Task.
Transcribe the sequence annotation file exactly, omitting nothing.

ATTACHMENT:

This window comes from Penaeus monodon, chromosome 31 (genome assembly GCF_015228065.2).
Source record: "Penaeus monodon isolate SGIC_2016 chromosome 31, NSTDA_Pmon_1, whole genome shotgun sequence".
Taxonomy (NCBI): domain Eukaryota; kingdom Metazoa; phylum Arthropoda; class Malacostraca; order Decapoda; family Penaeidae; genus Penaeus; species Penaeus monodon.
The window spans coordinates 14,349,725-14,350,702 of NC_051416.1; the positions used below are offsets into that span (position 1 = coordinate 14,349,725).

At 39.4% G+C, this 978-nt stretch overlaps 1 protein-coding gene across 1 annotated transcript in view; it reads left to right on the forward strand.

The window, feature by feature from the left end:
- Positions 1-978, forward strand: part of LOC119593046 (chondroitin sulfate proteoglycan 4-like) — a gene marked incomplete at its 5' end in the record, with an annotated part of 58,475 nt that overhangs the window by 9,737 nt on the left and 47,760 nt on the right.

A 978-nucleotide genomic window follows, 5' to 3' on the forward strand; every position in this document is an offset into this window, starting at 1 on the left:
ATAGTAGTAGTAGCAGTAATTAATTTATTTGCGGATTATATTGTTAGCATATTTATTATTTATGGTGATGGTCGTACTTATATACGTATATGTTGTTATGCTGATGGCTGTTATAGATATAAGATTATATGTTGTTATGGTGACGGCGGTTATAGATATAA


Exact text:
This window comes from Penaeus monodon, chromosome 31 (genome assembly GCF_015228065.2).
Source record: "Penaeus monodon isolate SGIC_2016 chromosome 31, NSTDA_Pmon_1, whole genome shotgun sequence".
Taxonomy (NCBI): domain Eukaryota; kingdom Metazoa; phylum Arthropoda; class Malacostraca; order Decapoda; family Penaeidae; genus Penaeus; species Penaeus monodon.
The window spans coordinates 14,349,725-14,350,702 of NC_051416.1; the positions used below are offsets into that span (position 1 = coordinate 14,349,725).

At 39.4% G+C, this 978-nt stretch overlaps 1 protein-coding gene across 1 annotated transcript in view; it reads left to right on the forward strand.

The window, feature by feature from the left end:
- Positions 1-978, forward strand: part of LOC119593046 (chondroitin sulfate proteoglycan 4-like) — a gene marked incomplete at its 5' end in the record, with an annotated part of 58,475 nt that overhangs the window by 9,737 nt on the left and 47,760 nt on the right.

A 978-nucleotide genomic window follows, 5' to 3' on the forward strand; every position in this document is an offset into this window, starting at 1 on the left:
ATAGTAGTAGTAGCAGTAATTAATTTATTTGCGGATTATATTGTTAGCATATTTATTATTTATGGTGATGGTCGTACTTATATACGTATATGTTGTTATGCTGATGGCTGTTATAGATATAAGATTATATGTTGTTATGGTGACGGCGGTTATAGATATAA